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a hotel, an hotel or A hotel

(54 Posts)
Fennel Thu 02-Jul-20 16:26:27

Which is correct?
Does it make any difference whther it's said or written?
A question posed by a friend who is very fussy about correct grammar.
Personally I would say and write "an".
Husband says "A."

Smileless2012 Thu 02-Jul-20 16:31:29

I don't think written or spoken 'an hotel' is correct. A hotel would be correct in writing if it was the beginning of a sentence for example 'A large hotel sat, overlooking the cliffs' otherwise it would a hotel for example 'He asked if there was a hotel in the town'.

catladyuk Thu 02-Jul-20 16:35:02

I was taught that it was an 'otel and the 'h' should be silent, but that was back in the year dot!

Lona Thu 02-Jul-20 16:35:26

I was always told that the 'h' is silent and it's an 'otel.
I'm probably wrong, often am as phoenix would say!

Tangerine Thu 02-Jul-20 16:35:51

If you do not pronounce the "h" at the beginning, it is perhaps "an hotel" in the French way. Hotel is, I believe, a French word.

In the English language, we pronounce the "h" and so I think I would say or write "a hotel".

I am not certain if there is an exactly right or wrong answer.

Oopsminty Thu 02-Jul-20 16:36:11

My Grandma always used to tell me it was an hotel

A swift google says she was quite correct!

So you're right, Fennel,

AGAA4 Thu 02-Jul-20 16:36:12

I think it is correct to say and write an hotel. This like many other parts of grammar isn't used as much now.

Tangerine Thu 02-Jul-20 16:38:13

The trouble is language changes. I don't speak or write exactly as my Grandparents did.

Starblaze Thu 02-Jul-20 16:39:48

General rule is, if the word begins with a vowel, it's "an".

An egg

An apple

Etc but some things, it's just weird

"An ardvark" works

"An unicorn" just sounds wrong lol

BlueBelle Thu 02-Jul-20 16:48:29

I was brought up with an otel and an ‘our and followed the vowel rule with h being silent having said that I don’t think I would say an husband but a husband and an hospital but a hospital so it’s all a bit weird isn’t it?

Smileless2012 Thu 02-Jul-20 16:49:57

That's true Tangerine my gran would always point it out to me if I dropped my 'h's'.

Barmeyoldbat Thu 02-Jul-20 16:51:55

I taught that you use AN only before a vowel, for example, an apple. So it would be a hotel.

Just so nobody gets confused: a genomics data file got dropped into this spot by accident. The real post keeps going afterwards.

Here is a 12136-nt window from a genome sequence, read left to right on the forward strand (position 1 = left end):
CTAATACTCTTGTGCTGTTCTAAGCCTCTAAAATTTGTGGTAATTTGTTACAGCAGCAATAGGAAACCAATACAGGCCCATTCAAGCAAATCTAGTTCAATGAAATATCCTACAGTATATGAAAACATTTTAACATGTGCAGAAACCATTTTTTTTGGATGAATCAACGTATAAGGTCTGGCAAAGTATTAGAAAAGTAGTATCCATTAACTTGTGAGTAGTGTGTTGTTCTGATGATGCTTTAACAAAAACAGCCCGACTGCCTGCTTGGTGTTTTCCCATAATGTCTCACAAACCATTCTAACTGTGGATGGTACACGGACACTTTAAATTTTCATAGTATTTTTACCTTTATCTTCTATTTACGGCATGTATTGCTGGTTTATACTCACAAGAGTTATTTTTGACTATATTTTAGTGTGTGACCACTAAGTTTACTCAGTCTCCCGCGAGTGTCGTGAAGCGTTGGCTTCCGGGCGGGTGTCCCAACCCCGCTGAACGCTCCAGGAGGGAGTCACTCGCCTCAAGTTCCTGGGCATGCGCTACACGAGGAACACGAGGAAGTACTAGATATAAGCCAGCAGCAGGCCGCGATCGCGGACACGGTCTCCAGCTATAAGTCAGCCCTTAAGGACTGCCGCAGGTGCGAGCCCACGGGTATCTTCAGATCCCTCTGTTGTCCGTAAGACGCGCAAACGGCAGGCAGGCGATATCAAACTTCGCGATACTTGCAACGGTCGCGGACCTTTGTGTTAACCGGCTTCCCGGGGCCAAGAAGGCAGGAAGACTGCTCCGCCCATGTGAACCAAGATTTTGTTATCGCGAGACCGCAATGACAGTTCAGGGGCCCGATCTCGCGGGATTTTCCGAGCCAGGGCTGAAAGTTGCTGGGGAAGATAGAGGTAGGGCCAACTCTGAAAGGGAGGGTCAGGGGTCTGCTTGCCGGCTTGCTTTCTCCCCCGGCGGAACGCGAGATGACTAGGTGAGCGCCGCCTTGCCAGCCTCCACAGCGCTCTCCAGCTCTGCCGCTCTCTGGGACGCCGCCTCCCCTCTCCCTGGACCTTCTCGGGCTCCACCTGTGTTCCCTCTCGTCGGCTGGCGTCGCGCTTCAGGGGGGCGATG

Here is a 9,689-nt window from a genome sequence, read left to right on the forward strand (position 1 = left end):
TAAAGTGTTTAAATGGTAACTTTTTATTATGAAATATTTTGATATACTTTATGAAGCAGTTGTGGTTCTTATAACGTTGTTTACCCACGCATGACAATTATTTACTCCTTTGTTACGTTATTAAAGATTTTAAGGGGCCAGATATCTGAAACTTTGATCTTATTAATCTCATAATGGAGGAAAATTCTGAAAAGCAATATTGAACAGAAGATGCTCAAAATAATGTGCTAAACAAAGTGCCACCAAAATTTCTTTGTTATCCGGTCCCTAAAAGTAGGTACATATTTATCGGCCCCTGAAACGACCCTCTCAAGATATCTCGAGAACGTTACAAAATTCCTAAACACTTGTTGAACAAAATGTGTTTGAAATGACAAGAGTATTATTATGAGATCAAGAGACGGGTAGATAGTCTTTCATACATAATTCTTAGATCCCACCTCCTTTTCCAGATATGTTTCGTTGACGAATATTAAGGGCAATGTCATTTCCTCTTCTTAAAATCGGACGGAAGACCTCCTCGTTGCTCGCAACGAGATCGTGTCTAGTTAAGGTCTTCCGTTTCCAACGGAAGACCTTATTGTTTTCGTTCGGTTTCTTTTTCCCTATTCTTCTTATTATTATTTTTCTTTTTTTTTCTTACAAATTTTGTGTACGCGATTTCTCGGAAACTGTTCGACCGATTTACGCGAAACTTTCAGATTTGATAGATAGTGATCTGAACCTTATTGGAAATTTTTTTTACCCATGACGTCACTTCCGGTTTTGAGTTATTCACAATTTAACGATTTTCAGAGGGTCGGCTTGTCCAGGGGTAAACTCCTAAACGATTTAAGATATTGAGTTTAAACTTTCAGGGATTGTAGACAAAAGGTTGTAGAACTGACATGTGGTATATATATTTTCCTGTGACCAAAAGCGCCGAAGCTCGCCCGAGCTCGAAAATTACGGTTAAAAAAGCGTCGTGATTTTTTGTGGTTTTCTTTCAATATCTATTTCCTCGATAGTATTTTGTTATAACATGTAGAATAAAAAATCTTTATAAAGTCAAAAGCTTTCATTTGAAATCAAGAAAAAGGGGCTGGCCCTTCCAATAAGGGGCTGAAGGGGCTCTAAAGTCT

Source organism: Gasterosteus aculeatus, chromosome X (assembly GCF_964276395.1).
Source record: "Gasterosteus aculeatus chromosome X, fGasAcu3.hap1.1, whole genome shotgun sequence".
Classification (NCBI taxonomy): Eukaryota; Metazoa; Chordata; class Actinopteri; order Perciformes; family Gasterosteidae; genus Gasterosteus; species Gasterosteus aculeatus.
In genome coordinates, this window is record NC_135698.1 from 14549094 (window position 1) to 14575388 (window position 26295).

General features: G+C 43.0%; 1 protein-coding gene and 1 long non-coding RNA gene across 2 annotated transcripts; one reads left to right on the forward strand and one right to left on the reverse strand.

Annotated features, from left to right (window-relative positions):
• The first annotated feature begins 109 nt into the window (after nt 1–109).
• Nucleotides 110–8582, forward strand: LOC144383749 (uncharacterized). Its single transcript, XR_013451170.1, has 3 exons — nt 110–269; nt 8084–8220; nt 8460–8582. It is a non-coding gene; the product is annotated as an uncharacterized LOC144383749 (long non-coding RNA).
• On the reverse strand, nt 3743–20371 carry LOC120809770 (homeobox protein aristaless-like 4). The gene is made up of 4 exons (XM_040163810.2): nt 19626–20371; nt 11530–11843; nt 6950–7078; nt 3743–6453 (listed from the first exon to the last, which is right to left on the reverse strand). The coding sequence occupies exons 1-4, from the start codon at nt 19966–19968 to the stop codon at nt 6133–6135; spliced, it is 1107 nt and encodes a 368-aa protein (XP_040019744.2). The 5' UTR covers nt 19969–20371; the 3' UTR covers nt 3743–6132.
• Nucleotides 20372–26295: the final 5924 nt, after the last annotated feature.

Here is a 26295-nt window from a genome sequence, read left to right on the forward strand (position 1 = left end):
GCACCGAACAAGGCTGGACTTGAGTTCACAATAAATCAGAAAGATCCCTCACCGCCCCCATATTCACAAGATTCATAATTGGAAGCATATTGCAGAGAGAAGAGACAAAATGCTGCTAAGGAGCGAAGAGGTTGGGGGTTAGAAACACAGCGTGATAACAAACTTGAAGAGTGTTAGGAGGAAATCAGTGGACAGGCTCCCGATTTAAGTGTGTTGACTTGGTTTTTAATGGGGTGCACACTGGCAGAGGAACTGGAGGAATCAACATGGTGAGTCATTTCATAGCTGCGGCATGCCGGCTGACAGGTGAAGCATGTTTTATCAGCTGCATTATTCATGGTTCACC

paddyanne Thu 02-Jul-20 16:58:52

I've never heard "an" hotel ,sounds a bit odd .Only an before a vowel when I was taught and H isn't a vowel

Oopsminty Thu 02-Jul-20 17:01:52


The trouble is language changes. I don't speak or write exactly as my Grandparents did.

Oh me neither!

Pair of them swore like troopers

Oopsminty Thu 02-Jul-20 17:07:44

This is all quite interesting. Of course language evolves.

But this puts an interesting slant on it

It's normal to say an heir. I can't imagine anyone saying * a heir*

Same with (an/a) historic event. An sounds much better than a

Found this which explains

*An is the form of the indefinite article that is used before a spoken vowel sound: it doesn’t matter how the written word in question is actually spelled. So, we say ‘an honour’, ‘an hour’, or ‘an heir’, for example, because the initial letter ‘h’ in all three words is not actually pronounced. By contrast we say ‘a hair’ or ‘a horse’ because, in these cases, the ‘h’ is pronounced.

Let’s go back to those three words that tend to cause problems: historic, horrific, and hotel. If hotel was pronounced without its initial letter ‘h’ (i.e. as if it were spelled ‘otel’), then it would be correct to use an in front of it. The same is true of historic and horrific. If horrific was pronounced ‘orrific’ and historic was pronounced ‘istoric’ then it would be appropriate to refer to ‘an istoric occasion’ or ‘an orrific accident’. In the 18th and 19th centuries, people often did pronounce these words in this way.*

But it doesn't matter

dragonfly46 Thu 02-Jul-20 17:08:36

Strangely the 'h' is dropped in hotel. So correctly it is an (h)otel.

kittylester Thu 02-Jul-20 17:14:24

I was taught 'an hotel' and 'an hour' but a horse and a house!

I think most people say an hour.

Oopsminty Thu 02-Jul-20 17:17:04

The fabulous English language!

NotSpaghetti Thu 02-Jul-20 18:05:26

I also was taught an hotel - but it was pronounced “otel” with a silent “h”. These days most people say hotel with an aitch it seems so I suppose it is changing.

NotSpaghetti Thu 02-Jul-20 18:06:56

Kittylester - probably because you say horse and house with the “h” pronounced.

boat Thu 02-Jul-20 18:17:42

Not to muddy the waters, I saw an American film in which one of the cast declared, "I am a actor", with a soft 'a'.

I just can't get my tongue around it.

sodapop Thu 02-Jul-20 19:16:05

It's a French word so the aitch is silent. Therefore an 'otel. Or so I always thought,

Grandmafrench Thu 02-Jul-20 19:32:45

un hôtel/an hotel.

I think it sounds correct if you don't pronounce the aitch and in my experience see it mostly printed as "an hotel". It's also much easier and less clumsy to say "annotel" rather than "Uh Hotel". But, so much depends on what part of the country we're from, maybe how we were taught, and also shouldn't we have arrived at a time in our lives when we speak in the way we're most comfortable? IMO grin

lemsip Thu 02-Jul-20 19:35:47

an hotel, silent H not that anyone says it that way these days

Ngaio1 Thu 02-Jul-20 23:27:19

Silent "h". I always say an (h)otel.